Species Profile - Scup
A party boat staple, scup are easy and fun to catch. Scup are very good eating though be careful of the many bones.
Location: South side of Cape Cod and along coast to Rhode Island
Baits and Lures: Clams, strips of squid, seaworms.
Methods and Tackle: Light- to medium-weight tackle, drift-fishing, jetties, piers, bridges.
Mass. Saltwater Fishing Derby Minimum Weights: Adult 2 lb. Junior 1 lb.
If you’re looking for something new to catch and eat, try scup! This seafood recommendation may come as a surprise to the many anglers who have caught and released these plentiful and voracious feeders without realizing that scup are quite tasty and easy to prepare.
With a shiny, silvery color and tall disc-like body, the scup is a commonly caught species in areas like Nantucket Sound, Vineyard Sound, and Buzzards Bay.
Large schools of scup can be found starting in early May, when Massachusetts coastal waters reach 45 degrees. Scup are a lot of fun to catch, and if you come upon a large school the action can be fast and furious as you drop and reel to your heart's content. Take caution when handling scup during hook removal, as they have very sharp dorsal spines.
In Southern New England, scup spawn from May to August, peaking in June. By age 2–3 (when they are roughly 6 inches), most scup are sexually mature. Females release an average of 7,000 eggs per annual spawn, which often takes place over sandy or weedy areas. Fertilized eggs float for about 40 hours before they hatch, and larvae begin feeding on copepods and other plankton within several days. As larvae mature, they settle to the sea floor and develop into juveniles. These juveniles will remain in shallow water estuaries through the summer and early fall. Each year, as many as 80% of all juvenile scup are eaten by larger predators such as striped bass, bluefish, and black sea bass. Adult scup feed on bottom invertebrates like crabs, annelid worms, clams, mussels, jellyfish, and sand dollars. Scup can live up to at least 14 years, weigh up to 5 pounds, and grow up to 18 inches, although most of the catch in Massachusetts consists of fish less than 6 years old, 3 pounds in weight, and 14 inches in length. The current state record scup is 5 pounds 14 ounces!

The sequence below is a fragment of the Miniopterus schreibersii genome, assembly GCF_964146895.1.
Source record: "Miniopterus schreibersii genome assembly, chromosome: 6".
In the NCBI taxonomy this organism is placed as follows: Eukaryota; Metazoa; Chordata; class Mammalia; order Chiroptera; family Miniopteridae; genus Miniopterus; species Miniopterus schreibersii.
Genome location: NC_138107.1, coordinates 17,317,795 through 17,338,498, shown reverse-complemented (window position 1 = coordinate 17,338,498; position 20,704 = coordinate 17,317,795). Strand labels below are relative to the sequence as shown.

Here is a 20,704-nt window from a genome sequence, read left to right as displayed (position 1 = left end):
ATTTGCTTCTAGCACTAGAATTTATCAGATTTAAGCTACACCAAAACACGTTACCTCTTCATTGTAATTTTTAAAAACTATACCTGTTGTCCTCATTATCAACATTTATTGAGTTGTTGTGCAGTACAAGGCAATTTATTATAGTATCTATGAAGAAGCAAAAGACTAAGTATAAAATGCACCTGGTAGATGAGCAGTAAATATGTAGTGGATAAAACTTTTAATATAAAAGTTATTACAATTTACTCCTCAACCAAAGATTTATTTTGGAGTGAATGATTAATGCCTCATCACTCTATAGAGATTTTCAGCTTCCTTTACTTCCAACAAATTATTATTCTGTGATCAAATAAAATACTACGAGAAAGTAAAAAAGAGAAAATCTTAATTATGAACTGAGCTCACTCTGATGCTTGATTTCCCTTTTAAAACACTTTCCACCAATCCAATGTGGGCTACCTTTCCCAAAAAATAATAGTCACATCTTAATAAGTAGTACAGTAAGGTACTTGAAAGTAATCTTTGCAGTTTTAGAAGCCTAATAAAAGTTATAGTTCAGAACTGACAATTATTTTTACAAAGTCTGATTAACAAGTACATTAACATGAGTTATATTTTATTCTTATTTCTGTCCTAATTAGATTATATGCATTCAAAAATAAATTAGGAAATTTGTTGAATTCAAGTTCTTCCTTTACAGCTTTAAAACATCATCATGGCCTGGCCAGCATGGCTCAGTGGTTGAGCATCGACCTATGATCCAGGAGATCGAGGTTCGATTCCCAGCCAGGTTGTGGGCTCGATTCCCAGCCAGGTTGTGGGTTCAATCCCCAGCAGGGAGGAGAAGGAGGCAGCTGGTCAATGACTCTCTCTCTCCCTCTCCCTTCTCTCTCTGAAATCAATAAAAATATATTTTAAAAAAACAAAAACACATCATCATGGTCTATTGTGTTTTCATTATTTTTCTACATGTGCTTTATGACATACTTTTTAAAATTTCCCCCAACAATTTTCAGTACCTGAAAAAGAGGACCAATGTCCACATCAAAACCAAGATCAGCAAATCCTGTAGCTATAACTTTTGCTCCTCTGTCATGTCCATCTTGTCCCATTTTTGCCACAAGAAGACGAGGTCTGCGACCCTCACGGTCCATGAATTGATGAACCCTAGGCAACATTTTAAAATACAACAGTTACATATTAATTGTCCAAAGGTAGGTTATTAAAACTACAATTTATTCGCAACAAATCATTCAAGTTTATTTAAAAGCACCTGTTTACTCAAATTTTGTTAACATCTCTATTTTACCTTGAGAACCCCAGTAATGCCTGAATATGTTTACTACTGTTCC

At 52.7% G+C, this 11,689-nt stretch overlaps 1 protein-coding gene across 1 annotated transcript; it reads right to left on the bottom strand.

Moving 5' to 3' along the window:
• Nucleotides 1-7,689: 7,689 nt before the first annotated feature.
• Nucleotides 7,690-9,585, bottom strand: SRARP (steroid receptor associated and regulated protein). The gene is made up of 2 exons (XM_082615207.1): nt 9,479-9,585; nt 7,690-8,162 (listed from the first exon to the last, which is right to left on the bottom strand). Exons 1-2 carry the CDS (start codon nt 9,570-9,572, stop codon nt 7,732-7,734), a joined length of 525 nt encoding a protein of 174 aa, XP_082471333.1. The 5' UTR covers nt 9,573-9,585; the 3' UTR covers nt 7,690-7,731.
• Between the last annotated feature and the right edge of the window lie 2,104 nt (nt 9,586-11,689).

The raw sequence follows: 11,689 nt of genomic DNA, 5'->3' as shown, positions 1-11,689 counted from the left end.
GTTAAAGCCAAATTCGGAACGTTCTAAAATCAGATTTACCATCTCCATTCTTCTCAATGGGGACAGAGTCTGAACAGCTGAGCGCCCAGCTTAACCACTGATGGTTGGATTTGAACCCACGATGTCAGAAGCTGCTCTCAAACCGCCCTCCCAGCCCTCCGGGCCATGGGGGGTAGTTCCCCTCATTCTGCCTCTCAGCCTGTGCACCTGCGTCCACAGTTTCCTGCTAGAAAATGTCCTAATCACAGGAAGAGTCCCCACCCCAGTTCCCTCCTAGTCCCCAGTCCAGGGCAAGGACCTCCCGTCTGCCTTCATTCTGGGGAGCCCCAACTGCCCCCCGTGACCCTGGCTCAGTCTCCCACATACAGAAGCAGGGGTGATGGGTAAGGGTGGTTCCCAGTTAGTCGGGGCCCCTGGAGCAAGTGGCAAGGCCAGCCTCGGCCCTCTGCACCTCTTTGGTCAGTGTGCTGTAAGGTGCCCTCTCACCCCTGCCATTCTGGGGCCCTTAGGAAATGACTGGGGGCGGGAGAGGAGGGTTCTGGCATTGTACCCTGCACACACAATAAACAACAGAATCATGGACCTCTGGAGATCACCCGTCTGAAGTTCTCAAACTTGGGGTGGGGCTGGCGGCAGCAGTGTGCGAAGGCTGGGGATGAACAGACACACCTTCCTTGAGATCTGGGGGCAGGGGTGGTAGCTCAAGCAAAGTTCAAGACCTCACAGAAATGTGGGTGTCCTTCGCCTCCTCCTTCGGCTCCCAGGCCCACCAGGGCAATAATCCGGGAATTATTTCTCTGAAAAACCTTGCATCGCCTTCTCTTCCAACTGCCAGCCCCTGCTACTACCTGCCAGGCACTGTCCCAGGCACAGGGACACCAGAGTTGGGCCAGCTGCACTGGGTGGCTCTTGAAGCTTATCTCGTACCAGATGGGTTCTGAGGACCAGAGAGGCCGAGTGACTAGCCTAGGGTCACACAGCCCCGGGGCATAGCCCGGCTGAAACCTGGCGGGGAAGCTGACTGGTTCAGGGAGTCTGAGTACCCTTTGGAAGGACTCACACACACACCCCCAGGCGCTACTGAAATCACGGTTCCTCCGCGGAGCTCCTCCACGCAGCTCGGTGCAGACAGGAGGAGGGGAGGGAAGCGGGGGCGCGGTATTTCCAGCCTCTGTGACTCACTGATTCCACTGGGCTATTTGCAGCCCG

Scup are targeted by both commercial and recreational fishermen, and they are regulated by both interstate and federal fishery management plans. Overall, the management plans allocate 78% of the annual allowed harvest to the commercial fishery, and 22% to the recreational fishery. The commercial fishery is managed by a quota system, minimum fish size, and gear restrictions. The recreational fishery is managed by regional possession limits, minimum sizes, and season lengths designed to achieve the harvest limit. There are also special regulations for the charter and party boat fisheries.
The scup stock is managed by the Atlantic States Marine Fisheries Commission and is in great shape with the estimate of spawning stock biomass being almost double the target value. This is good news for this important species that is targeted not only by anglers but also by other predatory fish that feed on the smaller scup as prey.
So go on, get out there on the water and catch up this tasty species. You can catch them from shore, private boat, charterboat, or headboat. As with any species, be familiar with the regulations and have a measuring device ready to quickly check if you have keepers, should you wish to take some home.
Fileting a scup takes some practice, but once you get the hang of it the meat is a cinch to cook. A very sharp filet knife and a sturdy cutting surface are a must, and watching a few video tutorials of fileting a scup will help ensure you get as much meat as possible from your catch. Baked, broiled, grilled, or pan fried, scup is a light and sweet fish that cooks quickly and is a delicious addition to your weekly meal plan!